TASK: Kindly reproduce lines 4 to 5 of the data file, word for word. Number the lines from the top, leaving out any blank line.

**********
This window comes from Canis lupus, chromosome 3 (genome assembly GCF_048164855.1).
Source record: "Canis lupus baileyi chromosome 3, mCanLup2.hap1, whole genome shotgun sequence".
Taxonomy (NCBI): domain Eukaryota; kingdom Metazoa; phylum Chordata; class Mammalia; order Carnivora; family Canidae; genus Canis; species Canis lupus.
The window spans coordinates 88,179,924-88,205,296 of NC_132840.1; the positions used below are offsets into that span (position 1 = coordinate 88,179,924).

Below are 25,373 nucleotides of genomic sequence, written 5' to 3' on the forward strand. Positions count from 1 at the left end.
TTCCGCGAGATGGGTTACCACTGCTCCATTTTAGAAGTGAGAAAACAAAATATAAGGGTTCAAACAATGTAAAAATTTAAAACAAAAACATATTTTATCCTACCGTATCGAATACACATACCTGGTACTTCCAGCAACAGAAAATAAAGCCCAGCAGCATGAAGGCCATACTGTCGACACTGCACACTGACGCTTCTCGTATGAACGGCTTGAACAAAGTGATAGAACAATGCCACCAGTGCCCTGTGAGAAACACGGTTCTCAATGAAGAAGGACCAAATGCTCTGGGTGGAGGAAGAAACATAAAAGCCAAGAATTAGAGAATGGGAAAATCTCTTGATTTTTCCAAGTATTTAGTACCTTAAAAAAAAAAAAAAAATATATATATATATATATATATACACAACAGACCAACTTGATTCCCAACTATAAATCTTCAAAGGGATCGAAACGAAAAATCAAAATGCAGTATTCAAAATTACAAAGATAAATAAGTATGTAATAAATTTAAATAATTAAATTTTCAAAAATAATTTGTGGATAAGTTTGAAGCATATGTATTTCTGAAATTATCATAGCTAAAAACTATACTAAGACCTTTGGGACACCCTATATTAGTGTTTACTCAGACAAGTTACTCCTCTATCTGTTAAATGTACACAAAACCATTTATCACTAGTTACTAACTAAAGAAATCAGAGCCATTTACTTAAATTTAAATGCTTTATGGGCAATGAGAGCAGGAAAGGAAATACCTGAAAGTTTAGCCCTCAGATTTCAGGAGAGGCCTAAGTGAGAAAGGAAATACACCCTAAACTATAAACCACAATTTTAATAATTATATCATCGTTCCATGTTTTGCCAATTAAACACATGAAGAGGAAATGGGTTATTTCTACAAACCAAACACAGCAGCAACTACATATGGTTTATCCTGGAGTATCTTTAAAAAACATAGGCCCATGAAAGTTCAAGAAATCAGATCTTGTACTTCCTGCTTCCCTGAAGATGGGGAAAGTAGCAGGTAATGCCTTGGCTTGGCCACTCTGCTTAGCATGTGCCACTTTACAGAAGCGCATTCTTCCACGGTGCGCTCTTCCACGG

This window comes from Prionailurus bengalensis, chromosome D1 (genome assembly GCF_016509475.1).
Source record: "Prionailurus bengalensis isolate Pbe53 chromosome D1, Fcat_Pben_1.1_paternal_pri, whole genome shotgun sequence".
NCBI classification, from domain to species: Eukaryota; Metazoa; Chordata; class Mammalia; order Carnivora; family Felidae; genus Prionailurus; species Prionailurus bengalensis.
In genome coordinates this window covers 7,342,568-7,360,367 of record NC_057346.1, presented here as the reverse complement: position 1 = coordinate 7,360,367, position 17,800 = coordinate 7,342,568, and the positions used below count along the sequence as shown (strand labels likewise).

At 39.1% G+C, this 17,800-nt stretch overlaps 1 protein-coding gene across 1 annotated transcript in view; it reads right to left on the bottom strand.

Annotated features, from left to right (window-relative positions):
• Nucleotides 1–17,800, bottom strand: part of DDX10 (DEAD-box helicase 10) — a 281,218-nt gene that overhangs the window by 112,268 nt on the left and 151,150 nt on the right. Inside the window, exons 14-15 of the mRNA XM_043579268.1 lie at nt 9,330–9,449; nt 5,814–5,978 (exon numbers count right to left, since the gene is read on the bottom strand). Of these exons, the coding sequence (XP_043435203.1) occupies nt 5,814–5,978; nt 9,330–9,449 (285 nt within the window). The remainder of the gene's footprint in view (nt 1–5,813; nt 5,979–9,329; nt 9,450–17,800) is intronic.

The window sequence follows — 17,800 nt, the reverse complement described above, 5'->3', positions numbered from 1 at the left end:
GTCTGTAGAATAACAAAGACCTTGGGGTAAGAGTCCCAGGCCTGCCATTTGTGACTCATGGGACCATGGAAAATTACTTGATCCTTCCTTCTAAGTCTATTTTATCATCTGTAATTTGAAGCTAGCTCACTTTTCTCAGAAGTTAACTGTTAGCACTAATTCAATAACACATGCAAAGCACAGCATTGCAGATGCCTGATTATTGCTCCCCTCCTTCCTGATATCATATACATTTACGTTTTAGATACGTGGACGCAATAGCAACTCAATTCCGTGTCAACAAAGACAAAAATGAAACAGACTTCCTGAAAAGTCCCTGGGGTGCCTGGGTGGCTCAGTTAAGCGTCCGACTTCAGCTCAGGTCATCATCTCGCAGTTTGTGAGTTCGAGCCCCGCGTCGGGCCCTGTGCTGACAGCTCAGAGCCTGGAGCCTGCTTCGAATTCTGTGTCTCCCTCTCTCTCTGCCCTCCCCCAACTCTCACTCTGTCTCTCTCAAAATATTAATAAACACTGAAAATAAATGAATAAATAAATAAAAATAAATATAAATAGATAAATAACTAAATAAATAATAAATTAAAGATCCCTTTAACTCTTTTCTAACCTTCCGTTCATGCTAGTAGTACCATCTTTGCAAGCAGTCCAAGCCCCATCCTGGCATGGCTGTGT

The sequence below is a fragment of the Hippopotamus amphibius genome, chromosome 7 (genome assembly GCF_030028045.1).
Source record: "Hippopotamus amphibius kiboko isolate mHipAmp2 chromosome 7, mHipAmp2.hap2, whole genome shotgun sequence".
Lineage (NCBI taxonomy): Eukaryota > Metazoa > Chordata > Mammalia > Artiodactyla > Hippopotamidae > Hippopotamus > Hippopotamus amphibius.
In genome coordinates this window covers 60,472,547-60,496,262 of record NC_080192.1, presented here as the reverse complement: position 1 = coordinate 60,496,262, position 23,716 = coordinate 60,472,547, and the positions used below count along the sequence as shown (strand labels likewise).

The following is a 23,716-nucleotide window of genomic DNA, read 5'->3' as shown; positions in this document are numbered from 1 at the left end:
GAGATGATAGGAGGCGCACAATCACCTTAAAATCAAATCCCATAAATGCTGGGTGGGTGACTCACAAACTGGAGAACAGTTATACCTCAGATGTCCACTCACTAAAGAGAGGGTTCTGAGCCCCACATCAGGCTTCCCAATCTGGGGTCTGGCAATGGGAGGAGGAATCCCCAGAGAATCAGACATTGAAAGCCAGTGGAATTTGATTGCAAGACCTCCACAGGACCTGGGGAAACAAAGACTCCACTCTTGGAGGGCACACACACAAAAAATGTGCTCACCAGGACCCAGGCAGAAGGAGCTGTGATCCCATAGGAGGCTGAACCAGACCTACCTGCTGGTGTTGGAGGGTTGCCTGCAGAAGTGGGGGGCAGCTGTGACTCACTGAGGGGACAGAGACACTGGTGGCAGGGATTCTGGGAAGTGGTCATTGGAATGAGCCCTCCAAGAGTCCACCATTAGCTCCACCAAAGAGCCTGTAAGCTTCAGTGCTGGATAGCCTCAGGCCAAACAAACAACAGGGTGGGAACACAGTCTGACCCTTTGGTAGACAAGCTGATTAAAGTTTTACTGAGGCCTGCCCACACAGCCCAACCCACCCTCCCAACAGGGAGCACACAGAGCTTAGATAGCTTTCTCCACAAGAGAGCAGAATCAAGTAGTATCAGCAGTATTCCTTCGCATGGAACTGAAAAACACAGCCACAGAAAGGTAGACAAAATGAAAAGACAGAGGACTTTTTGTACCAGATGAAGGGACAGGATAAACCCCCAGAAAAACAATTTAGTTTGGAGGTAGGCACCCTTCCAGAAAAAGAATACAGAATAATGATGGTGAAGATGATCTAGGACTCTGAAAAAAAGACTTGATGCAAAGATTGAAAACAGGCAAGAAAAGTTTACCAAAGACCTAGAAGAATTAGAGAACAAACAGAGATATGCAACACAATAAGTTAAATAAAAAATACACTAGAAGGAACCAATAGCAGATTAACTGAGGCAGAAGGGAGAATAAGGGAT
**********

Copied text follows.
The window spans coordinates 88,179,924-88,205,296 of NC_132840.1; the positions used below are offsets into that span (position 1 = coordinate 88,179,924).

Below are 25,373 nucleotides of genomic sequence, written 5' to 3' on the forward strand. Positions count from 1 at the left end.